Often, Governments provide only temporary solutions for the displaced that do not sufficiently take their needs into account, thus increasing the risk of them being drawn into slavery, said Tomoya Obokata, UN Special Rapporteur on contemporary forms of slavery, who presented a report on the nexus between displacement and contemporary slavery to the Human Rights Council in September. Access to the formal job market, is one critical issue surrounding this, he added.
“States should grant access to decent work in law and practice to displaced persons,” Obokata said. “In this way, they could also contribute to the local economy and become self-reliant and less vulnerable to contemporary forms of slavery.”
Katarina Schwarz, Associate Director of Nottingham University’s Rights Lab, pointed out that significant gaps remain in legal frameworks and international laws that result in inconsistent or incomplete implementation at the country level.
Schwarz recommended a number of actions that could be taken at the international, national and local levels to address challenges in the legal infrastructure, including developing international frameworks and standards that deal with areas not codified by law; harmonising domestic law across countries so that norms and protections operate across contexts for people on the move; and addressing the structural conditions that foster contemporary slavery.
“Recalling that an element at the core of traditional chattel slavery is the denial of legal personhood, it’s fundamentally important that we are highly critical of any regime that has as its purpose or its impact the degradation of legal protection and recognition for any person, let alone entire groups,” she said.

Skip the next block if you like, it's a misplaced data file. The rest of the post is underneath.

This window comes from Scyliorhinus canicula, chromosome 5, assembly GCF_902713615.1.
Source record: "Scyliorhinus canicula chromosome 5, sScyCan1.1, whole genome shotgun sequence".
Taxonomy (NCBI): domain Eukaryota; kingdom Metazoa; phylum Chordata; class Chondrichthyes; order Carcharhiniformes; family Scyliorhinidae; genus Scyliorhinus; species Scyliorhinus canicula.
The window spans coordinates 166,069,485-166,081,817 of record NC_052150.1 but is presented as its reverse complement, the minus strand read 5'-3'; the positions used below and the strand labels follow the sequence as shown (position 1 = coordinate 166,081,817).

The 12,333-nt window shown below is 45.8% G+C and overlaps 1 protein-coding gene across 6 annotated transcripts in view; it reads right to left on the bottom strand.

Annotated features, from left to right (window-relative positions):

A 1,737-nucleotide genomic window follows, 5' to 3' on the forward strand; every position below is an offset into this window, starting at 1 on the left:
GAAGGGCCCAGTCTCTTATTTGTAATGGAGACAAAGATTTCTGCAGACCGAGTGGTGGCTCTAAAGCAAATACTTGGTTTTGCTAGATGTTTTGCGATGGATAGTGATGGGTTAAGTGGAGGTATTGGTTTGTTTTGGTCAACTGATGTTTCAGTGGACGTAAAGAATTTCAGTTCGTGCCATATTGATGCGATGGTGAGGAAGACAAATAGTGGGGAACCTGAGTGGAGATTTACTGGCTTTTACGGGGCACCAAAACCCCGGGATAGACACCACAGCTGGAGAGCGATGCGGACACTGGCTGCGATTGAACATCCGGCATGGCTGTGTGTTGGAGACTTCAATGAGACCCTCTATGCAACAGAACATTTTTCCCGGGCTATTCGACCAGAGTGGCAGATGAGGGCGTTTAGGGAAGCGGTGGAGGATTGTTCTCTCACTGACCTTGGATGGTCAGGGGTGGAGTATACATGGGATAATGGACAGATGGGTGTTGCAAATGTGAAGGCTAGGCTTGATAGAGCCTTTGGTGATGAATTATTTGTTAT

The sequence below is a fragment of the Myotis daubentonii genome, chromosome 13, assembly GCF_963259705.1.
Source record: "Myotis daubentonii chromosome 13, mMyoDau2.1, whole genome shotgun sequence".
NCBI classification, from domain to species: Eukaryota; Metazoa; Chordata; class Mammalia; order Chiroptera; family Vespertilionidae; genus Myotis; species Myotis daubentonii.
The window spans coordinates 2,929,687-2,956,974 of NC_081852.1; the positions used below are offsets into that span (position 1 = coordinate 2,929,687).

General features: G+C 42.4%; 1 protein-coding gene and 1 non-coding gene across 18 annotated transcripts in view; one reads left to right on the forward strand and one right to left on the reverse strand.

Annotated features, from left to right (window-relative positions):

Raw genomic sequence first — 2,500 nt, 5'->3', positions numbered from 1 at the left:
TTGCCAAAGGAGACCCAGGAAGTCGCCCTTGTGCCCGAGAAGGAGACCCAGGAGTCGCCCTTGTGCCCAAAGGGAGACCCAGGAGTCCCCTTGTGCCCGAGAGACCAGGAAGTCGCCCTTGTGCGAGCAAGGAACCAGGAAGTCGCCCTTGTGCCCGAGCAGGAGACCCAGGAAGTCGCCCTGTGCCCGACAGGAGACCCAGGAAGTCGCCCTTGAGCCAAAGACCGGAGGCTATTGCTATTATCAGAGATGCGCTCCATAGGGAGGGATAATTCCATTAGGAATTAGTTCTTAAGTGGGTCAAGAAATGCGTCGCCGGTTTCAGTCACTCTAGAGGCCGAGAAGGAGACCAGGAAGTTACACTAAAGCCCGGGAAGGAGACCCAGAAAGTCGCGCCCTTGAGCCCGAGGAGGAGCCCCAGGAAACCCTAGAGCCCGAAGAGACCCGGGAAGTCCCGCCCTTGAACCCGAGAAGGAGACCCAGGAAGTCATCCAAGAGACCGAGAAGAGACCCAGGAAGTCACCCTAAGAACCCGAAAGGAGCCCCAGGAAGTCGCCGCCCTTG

Madeline Garlick, Head of the Protection, Policy and Legal Advice Section at the UN High Commissioner for Refugees, pointed out that the refugee agency’s Executive Committee recognized its role in preventing people under its mandate from falling victim to trafficking and protecting victims, adding that it is also the responsibility of all human rights mechanisms and States to “promote accession and implementation of relevant international instruments” and “work more effectively in partnership to ensure an end to the violations of rights that manifest wherever slavery and trafficking is seen worldwide.”
Recalling that Norway had recently launched a strategy to strengthen development efforts to combat contemporary forms of slavery, the Ambassador of Norway and event moderator, Tine Mørch Smith, encouraged Member States to support to the Fund, including through contributions. “It is very clear what impact the Fund has for people who are struggling in very difficult situations,” she concluded.
20 October 2021